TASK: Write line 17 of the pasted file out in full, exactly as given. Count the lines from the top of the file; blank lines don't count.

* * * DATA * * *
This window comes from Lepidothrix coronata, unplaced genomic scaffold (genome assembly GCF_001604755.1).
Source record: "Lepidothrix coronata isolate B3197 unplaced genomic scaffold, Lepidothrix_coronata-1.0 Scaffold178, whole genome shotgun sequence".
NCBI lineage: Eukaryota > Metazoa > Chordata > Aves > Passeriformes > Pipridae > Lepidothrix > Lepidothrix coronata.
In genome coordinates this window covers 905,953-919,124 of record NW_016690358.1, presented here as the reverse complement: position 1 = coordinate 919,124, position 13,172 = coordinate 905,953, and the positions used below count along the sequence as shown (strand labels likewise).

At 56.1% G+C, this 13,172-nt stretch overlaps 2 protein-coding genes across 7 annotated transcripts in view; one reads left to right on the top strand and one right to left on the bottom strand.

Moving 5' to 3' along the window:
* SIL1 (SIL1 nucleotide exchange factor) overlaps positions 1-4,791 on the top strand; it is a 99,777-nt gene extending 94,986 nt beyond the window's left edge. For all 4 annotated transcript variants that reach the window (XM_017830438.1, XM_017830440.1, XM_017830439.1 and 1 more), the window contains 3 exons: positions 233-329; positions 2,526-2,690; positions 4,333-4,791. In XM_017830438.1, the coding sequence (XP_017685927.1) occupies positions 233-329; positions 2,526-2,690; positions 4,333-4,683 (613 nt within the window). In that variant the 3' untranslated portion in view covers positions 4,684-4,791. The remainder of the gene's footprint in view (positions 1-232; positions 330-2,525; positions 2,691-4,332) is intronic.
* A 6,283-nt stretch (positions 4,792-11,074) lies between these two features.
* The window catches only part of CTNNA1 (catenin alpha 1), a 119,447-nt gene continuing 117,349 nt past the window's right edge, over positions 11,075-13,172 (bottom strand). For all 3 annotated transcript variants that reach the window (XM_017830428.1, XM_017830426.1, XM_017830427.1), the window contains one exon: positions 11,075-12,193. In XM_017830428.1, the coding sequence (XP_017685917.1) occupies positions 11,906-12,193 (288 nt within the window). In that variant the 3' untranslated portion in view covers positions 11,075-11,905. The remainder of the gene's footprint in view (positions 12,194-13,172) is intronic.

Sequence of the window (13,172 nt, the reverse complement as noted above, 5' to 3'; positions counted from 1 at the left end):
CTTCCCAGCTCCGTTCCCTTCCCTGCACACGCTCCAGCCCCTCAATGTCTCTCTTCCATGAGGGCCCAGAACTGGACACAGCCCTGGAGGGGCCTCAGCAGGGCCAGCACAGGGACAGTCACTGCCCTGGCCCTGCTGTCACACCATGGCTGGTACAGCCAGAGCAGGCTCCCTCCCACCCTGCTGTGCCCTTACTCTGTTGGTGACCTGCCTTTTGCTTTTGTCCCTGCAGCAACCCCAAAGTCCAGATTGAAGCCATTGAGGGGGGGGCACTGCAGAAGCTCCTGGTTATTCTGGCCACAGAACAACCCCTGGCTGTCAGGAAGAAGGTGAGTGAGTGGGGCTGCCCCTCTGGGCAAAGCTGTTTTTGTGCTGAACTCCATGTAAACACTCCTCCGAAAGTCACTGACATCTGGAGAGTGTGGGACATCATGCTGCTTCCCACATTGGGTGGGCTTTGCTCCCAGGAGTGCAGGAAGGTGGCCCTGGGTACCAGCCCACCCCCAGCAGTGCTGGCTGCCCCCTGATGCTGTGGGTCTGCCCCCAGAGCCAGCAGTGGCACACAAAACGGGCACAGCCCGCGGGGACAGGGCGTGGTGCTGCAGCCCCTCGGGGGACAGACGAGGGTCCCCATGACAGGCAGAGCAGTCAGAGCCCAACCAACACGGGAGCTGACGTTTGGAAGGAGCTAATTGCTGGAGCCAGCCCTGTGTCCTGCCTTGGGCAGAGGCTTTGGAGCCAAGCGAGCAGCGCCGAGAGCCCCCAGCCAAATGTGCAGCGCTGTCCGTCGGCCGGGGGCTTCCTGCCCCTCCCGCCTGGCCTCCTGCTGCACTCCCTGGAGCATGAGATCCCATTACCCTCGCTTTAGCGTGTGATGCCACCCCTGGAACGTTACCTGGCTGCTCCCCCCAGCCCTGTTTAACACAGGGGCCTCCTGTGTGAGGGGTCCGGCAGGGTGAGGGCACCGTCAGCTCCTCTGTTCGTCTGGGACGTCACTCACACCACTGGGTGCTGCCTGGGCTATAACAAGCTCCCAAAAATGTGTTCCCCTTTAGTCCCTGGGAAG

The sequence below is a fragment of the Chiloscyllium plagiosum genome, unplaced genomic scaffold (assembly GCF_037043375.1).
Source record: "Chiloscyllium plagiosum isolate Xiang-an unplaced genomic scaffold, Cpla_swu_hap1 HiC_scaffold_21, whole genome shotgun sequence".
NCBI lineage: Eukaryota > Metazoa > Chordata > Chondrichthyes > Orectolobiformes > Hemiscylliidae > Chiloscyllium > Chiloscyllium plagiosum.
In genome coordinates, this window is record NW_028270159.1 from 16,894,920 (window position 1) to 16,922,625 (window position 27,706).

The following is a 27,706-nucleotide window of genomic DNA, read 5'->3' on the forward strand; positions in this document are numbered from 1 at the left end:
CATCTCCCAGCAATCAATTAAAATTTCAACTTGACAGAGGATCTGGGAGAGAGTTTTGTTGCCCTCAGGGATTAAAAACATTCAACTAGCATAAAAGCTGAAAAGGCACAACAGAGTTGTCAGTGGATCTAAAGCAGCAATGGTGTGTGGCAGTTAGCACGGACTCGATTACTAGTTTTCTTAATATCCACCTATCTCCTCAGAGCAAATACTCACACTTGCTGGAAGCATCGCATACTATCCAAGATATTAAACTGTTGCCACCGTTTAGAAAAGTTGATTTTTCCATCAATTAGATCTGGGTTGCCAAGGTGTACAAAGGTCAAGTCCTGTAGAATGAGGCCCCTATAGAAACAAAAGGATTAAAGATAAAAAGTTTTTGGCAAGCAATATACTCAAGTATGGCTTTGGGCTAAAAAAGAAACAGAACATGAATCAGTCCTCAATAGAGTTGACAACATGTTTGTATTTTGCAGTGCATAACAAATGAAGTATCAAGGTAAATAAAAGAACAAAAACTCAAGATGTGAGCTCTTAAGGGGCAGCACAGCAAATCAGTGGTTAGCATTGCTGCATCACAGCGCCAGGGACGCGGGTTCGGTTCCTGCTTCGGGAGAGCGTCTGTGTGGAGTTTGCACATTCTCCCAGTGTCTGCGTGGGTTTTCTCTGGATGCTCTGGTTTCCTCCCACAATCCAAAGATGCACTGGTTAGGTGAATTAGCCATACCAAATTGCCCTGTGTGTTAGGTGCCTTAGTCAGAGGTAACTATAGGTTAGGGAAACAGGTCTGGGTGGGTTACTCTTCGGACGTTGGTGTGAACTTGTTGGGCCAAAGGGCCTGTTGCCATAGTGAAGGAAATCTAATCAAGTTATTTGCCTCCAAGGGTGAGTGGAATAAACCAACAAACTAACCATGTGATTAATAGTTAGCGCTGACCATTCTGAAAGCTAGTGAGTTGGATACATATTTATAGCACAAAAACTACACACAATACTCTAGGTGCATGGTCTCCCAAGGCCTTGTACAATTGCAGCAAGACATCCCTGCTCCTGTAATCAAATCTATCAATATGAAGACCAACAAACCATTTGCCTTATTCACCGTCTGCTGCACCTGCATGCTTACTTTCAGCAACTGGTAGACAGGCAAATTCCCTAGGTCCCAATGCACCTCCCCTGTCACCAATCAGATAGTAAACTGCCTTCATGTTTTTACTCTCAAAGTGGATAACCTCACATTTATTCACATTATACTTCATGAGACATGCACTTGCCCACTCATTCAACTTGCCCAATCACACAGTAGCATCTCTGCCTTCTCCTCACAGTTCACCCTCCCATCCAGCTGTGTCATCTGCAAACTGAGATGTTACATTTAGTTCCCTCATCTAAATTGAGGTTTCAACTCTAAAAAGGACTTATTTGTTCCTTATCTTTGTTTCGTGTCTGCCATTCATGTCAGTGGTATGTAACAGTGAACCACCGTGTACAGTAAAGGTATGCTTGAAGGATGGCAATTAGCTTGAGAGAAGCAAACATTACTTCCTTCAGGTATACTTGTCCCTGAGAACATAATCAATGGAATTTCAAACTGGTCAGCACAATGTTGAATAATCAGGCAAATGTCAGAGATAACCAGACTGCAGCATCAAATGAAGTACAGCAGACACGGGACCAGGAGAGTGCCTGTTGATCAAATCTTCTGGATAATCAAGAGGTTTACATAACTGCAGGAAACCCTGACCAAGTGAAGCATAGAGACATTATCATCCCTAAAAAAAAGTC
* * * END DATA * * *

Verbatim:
CATCTCCCAGCAATCAATTAAAATTTCAACTTGACAGAGGATCTGGGAGAGAGTTTTGTTGCCCTCAGGGATTAAAAACATTCAACTAGCATAAAAGCTGAAAAGGCACAACAGAGTTGTCAGTGGATCTAAAGCAGCAATGGTGTGTGGCAGTTAGCACGGACTCGATTACTAGTTTTCTTAATATCCACCTATCTCCTCAGAGCAAATACTCACACTTGCTGGAAGCATCGCATACTATCCAAGATATTAAACTGTTGCCACCGTTTAGAAAAGTTGATTTTTCCATCAATTAGATCTGGGTTGCCAAGGTGTACAAAGGTCAAGTCCTGTAGAATGAGGCCCCTATAGAAACAAAAGGATTAAAGATAAAAAGTTTTTGGCAAGCAATATACTCAAGTATGGCTTTGGGCTAAAAAAGAAACAGAACATGAATCAGTCCTCAATAGAGTTGACAACATGTTTGTATTTTGCAGTGCATAACAAATGAAGTATCAAGGTAAATAAAAGAACAAAAACTCAAGATGTGAGCTCTTAAGGGGCAGCACAGCAAATCAGTGGTTAGCATTGCTGCATCACAGCGCCAGGGACGCGGGTTCGGTTCCTGCTTCGGGAGAGCGTCTGTGTGGAGTTTGCACATTCTCCCAGTGTCTGCGTGGGTTTTCTCTGGATGCTCTGGTTTCCTCCCACAATCCAAAGATGCACTGGTTAGGTGAATTAGCCATACCAAATTGCCCTGTGTGTTAGGTGCCTTAGTCAGAGGTAACTATAGGTTAGGGAAACAGGTCTGGGTGGGTTACTCTTCGGACGTTGGTGTGAACTTGTTGGGCCAAAGGGCCTGTTGCCATAGTGAAGGAAATCTAATCAAGTTATTTGCCTCCAAGGGTGAGTGGAATAAACCAACAAACTAACCATGTGATTAATAGTTAGCGCTGACCATTCTGAAAGCTAGTGAGTTGGATACATATTTATAGCACAAAAACTACACACAATACTCTAGGTGCATGGTCTCCCAAGGCCTTGTACAATTGCAGCAAGACATCCCTGCTCCTGTAATCAAATCTATCAATATGAAGACCAACAAACCATTTGCCTTATTCACCGTCTGCTGCACCTGCATGCTTACTTTCAGCAACTGGTAGACAGGCAAATTCCCTAGGTCCCAATGCACCTCCCCTGTCACCAATCAGATAGTAAACTGCCTTCATGTTTTTACTCTCAAAGTGGATAACCTCACATTTATTCACATTATACTTCATGAGACATGCACTTGCCCACTCATTCAACTTGCCCAATCACACAGTAGCATCTCTGCCTTCTCCTCACAGTTCACCCTCCCATCCAGCTGTGTCATCTGCAAACTGAGATGTTACATTTAGTTCCCTCATCTAAATTGAGGTTTCAACTCTAAAAAGGACTTATTTGTTCCTTATCTTTGTTTCGTGTCTGCCATTCATGTCAGTGGTATGTAACAGTGAACCACCGTGTACAGTAAAGGTATGCTTGAAGGATGGCAATTAGCTTGAGAGAAGCAAACATTACTTCCTTCAGGTATACTTGTCCCTGAGAACATAATCAATGGAATTTCAAACTGGTCAGCACAATGTTGAATAATCAGGCAAATGTCAGAGATAACCAGACTGCAGCATCAAATGAAGTACAGCAGACACGGGACCAGGAGAGTGCCTGTTGATCAAATCTTCTGGATAATCAAGAGGTTTACATAACTGCAGGAAACCCTGACCAAGTGAAGCATAGAGACATTATCATCCCTAAAAAAAAGTC